- 4. Müller NL, Franquet T, Lee KS et-al. Imaging of pulmonary infections. Lippincott Williams & Wilkins. (2007) ISBN:078177232X. Read it at Google Books - Find it at Amazon
- 5. Marzolf G, Sabou M, Lannes B, Cotton F, Meyronet D, Galanaud D, Cottier JP, Grand S, Desal H, Kreutz J, Schenck M, Meyer N, Schneider F, Dietemann JL, Koob M, Herbrecht R, Kremer S. Magnetic Resonance Imaging of Cerebral Aspergillosis: Imaging and Pathological Correlations. PloS one. 11 (4): e0152475. doi:10.1371/journal.pone.0152475 - Pubmed
- 6. Nadkarni T, Goel A. Aspergilloma of the brain: an overview. Journal of postgraduate medicine. 51 Suppl 1: S37-41. Pubmed
- 7. Azarpira N, Esfandiari M, Bagheri MH, Rakei S, Salari S. Cerebral aspergillosis presenting as a mass lesion. The Brazilian journal of infectious diseases : an official publication of the Brazilian Society of Infectious Diseases. 12 (4): 349-51. Pubmed
- 8. Siddiqui AA, Bashir SH, Ali Shah A, Sajjad Z, Ahmed N, Jooma R, Enam SA. Diagnostic MR imaging features of craniocerebral Aspergillosis of sino-nasal origin in immunocompetent patients. Acta neurochirurgica. 148 (2): 155-66; discussion 166. doi:10.1007/s00701-005-0659-3 - Pubmed
- 9. Ruhnke M, Kofla G, Otto K, Schwartz S. CNS aspergillosis: recognition, diagnosis and management. CNS drugs. 21 (8): 659-76. Pubmed
- 10. Schwartz S, Thiel E. CNS-aspergillosis: are there new treatment options?. Mycoses. 46 Suppl 2: 8-14. Pubmed
Infections of the central nervous system
- classification by aetiology
- eastern equine encephalitis
- enterovirus rhomboencephalitis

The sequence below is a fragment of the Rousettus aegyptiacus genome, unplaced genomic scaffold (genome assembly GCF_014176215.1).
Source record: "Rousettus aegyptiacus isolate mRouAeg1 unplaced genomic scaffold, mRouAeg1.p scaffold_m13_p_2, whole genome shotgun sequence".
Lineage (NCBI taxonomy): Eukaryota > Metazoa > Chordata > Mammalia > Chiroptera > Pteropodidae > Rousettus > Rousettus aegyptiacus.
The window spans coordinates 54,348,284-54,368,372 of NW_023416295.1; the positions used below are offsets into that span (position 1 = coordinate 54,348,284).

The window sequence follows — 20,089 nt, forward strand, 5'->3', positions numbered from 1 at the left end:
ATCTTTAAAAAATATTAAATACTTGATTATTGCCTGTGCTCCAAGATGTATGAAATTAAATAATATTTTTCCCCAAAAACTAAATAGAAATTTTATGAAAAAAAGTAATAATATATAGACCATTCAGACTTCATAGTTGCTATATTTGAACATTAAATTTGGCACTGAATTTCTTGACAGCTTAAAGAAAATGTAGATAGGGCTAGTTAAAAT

- flavivirus encephalitis
herpes virus family
- herpes simplex virus 1 (HSV-1) encephalitis
- herpes simplex virus 2 (HSV-2) encephalitis
- varicella zoster virus (VZV) encephalitis
- Epstein-Barr virus (EBV) encephalitis
- cytomegalovirus (CMV) encephalitis
- human herpesvirus 6 (HHV-6) encephalitis
- HIV CNS manifestations
- HTLV-1-associated myelopathy
- JC virus
- measles encephalitis
- Nipah virus (NiV) encephalitis
- rabies encephalitis
- CNS listeriosis (Listeria monocytogenes)
- CNS nocardiosis (Nocardia spp)
- CNS tuberculosis (Mycobacterium tuberculosis)
- Lyme disease (Borrelia burgdorferi)
- neurosyphilis (Treponema pallidum)
- Rocky Mountain spotted fever (Rickettsia rickettsii)
- cerebral amoebiasis
- cerebral malaria (Plasmodium falciparum)
- cerebral sparganosis (Spirometra mansonoides)
- neurocysticercosis (Taenia solium)
- neurohydatidosis (Echinococcus spp)
- neurotoxoplasmosis (Toxoplasma gondii)
- others or those with possible infectious aetiologies
- classification by location
- meninges and ventricular system
- brain parenchyma, brainstem, and spinal cord
- classification by aetiology